Photograph of horn players taken at National Music Camp, Geelong Grammar, January 1993. I have no recollection of why all the horn players were wearing silly hats, but National Music Camp has a fine tradition of encouraging innocent pranks and general merriment—as well as damned hard work—so it's not entirely surprising. What's more puzzing is why I kept the photo all these years!
- [Voiceover] If you're creating a multi-page document, there may be a need to use page numbering or create a master layer. Now, page numbering is fairly straightforward, but master layering may need a bit of an explanation. A master layer is a layer that will be displayed on all pages. What this means is that if I was to create a master layer, whatever I put on that layer will appear on all pages. I perfect an example of this is if I was creating a layout for a financial report and wanted a company logo to be on all pages, then I'd put it on a master layer. From my Object Manager, I'm going to left click on this black triangle, and then I'm going to select New Master Layer all pages. Now, if I go over to my tool box, I'm going to grab my rectangle tool. I'm gonna left click and drag. I'll create a small rectangle here. I'm going to give that a solid color, and let's just do another object here as well, and I'll give that a slight bit different color. So we can pretend this is…
I wonder if I’m now up against a limitation of the feature: I have chapter numbers which are large and separated from the main text flow — each in its own text frame on the outer margin. These should be level 1 (‘X’) of the numbering system. Then the next heading (which is in the main body text flow) is level 2 (‘X.x’), and the next level 3 (‘X.x.x’). Unfortunately the level 2 headings do not follow from the level 1 numbering and I wonder if it’s because I’m using separate, non-linked frames for level 1? (The list does have ‘Continue Numbers across Stories’ checked.)
A multi-level list is a list that describes hierarchical relationships between the list paragraphs. These lists are also called outline lists because they resemble outlines. The list’s numbering scheme (as well as indentations) show rank as well as how items are subordinate to one another. You can tell where each paragraph fits in the list with respect to the paragraphs before and after it. You can include up to nine levels in a multi-level list.
One of the harder things to do in Adobe InDesign, surprisingly for a page layout tool, is to create multilevel or outline format numbered lists. The right way to accomplish this, according to the folks at Adobe, is to create a Style for every level of the list you’d like to have! Here are Adobe’s instructions on how to do so (This content is taken directly from https://helpx.adobe.com/indesign/using/bullets-numbering.html#create_multi_level_lists):
You can also insert a page number inside existing artistic or paragraph text. If the text is located on a local layer, the page number is inserted on the current page only. If the text is located on a master layer, the page number becomes part of the master layer and appears on all pages where the master layer is visible. For more information about artistic and paragraph text, see Adding and manipulating text.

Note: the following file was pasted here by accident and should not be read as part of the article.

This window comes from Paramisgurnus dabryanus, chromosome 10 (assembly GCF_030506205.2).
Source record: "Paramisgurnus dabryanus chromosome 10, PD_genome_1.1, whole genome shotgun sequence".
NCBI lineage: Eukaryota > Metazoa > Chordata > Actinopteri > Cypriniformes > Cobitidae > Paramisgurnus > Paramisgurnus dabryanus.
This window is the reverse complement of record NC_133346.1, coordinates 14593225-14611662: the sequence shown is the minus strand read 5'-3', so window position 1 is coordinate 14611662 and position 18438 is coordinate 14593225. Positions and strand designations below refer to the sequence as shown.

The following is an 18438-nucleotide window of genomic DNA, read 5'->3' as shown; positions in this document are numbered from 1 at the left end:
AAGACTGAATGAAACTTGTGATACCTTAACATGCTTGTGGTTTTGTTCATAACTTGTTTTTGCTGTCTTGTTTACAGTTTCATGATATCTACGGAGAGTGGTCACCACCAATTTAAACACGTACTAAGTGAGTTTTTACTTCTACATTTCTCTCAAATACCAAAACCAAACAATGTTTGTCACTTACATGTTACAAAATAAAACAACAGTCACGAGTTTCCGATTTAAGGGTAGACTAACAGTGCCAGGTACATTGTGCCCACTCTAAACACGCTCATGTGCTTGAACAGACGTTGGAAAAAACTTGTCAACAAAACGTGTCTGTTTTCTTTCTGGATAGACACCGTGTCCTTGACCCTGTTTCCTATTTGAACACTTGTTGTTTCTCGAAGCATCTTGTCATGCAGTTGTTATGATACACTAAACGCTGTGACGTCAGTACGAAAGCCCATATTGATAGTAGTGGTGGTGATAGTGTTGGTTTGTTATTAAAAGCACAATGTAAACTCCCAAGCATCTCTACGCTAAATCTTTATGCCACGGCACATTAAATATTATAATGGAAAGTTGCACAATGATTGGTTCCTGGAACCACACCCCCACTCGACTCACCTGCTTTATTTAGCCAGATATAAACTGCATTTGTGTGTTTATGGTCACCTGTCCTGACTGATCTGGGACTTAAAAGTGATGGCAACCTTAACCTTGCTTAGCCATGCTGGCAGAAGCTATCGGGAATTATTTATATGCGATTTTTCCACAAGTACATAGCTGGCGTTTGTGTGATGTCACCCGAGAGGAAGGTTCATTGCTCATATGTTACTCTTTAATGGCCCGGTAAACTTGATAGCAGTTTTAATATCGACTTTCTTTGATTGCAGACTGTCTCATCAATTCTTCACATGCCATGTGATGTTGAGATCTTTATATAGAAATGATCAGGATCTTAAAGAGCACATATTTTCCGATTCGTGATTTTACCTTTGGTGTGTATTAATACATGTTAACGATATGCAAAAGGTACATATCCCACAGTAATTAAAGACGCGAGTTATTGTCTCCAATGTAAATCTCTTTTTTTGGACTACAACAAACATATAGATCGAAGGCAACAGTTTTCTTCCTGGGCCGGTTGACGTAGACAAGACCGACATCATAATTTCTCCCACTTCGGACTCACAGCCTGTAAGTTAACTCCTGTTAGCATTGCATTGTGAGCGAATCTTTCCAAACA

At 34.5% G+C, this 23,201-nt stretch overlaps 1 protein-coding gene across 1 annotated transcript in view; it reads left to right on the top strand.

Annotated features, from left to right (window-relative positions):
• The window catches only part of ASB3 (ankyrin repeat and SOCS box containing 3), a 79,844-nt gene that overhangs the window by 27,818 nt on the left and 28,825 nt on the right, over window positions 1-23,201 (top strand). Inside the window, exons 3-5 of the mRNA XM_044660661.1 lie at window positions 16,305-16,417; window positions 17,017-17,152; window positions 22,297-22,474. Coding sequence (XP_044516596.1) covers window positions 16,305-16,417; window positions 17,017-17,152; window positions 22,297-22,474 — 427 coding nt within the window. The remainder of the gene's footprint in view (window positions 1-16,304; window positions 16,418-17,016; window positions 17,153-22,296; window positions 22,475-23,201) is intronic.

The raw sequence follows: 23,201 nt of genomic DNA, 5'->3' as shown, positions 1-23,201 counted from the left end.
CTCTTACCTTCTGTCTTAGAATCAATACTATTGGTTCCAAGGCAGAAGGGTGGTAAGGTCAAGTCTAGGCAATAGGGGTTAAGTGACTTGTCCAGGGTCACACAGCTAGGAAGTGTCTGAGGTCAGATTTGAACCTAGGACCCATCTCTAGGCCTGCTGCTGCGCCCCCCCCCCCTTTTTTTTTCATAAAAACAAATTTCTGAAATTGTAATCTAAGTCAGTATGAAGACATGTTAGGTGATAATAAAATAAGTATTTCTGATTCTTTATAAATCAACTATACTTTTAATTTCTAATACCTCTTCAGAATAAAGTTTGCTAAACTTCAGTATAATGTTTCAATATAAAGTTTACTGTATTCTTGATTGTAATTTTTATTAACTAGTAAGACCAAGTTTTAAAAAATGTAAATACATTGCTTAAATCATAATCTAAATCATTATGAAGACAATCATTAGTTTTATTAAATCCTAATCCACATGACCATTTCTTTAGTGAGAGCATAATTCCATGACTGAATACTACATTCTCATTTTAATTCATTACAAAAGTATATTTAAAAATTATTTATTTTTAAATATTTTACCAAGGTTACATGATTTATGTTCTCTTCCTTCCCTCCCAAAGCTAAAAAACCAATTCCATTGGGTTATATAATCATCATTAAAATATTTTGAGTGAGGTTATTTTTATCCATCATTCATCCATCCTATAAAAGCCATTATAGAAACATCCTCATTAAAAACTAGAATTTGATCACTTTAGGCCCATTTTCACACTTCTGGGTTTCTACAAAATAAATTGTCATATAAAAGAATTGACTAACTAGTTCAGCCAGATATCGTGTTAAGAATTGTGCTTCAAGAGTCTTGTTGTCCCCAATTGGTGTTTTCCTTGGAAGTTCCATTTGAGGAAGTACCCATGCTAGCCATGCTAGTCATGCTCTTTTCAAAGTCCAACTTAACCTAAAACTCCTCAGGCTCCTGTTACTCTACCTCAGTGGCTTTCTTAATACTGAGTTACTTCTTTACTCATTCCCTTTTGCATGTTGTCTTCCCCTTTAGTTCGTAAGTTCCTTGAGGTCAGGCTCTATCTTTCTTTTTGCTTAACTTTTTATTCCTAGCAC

A quick way to create a bulleted or numbered list is to type the list, select it, and then click the Bulleted List or Numbered List button in the Control panel. These buttons let you turn the list on or off and switch between bullets and numbers. You can also make bullets and numbering part of a paragraph style and construct lists by assigning styles to paragraphs.
The creator of ShaunaKelly.com, Shauna Kelly, passed away peacefully on Wednesday November 16, 2011 after a long battle with ovarian cancer. If you are requesting permission to re-use any information on this site, then you may do so with appropriate acknowledgement of her work. If her words, thoughts or pictures have helped you, or made money for you, then please consider making a donation in her name to the Women's Cancer Foundation.
Word's Numbering Explained by John McGhie, MVP - comprehensive and not pretty (Downloadable pdf file in letter size) - Reading this is vital to anyone attempting to use automatic numbering or bullets in a law office setting or other places where the documents are likely to be reused or heavily edited. See also How to Create a Template with a downloadable template with style-based numbering. I strongly recommend that you read both of these before doing anything with the contents of this chapter.
Thank you for your reply. It reassured me that I was on the right path. From having read other Help texts, I guessed that I would have to use good ole mail-merge and set up a numbers list in Excel. Luckily my knowledge of Excel was good enough to know about the drag&drop for sequential immediate numbering. When it came to the crunch, it was this particular type of mail merge which gave me a bit of initial difficulty. Despite my having used it happily and often in Word, for labels in Publisher, it was - not surprisingly - different in certain respects; principally the crucial point of the Print stage, which necessitated finding the option Publications & Paper Settings, and selecting 2 specific parameters, namely (1) Multiple pages per sheet, (2) Single-sided printing (my default double printing had appeared). Once I'd sussed this, it was plain sailing. Thanks again.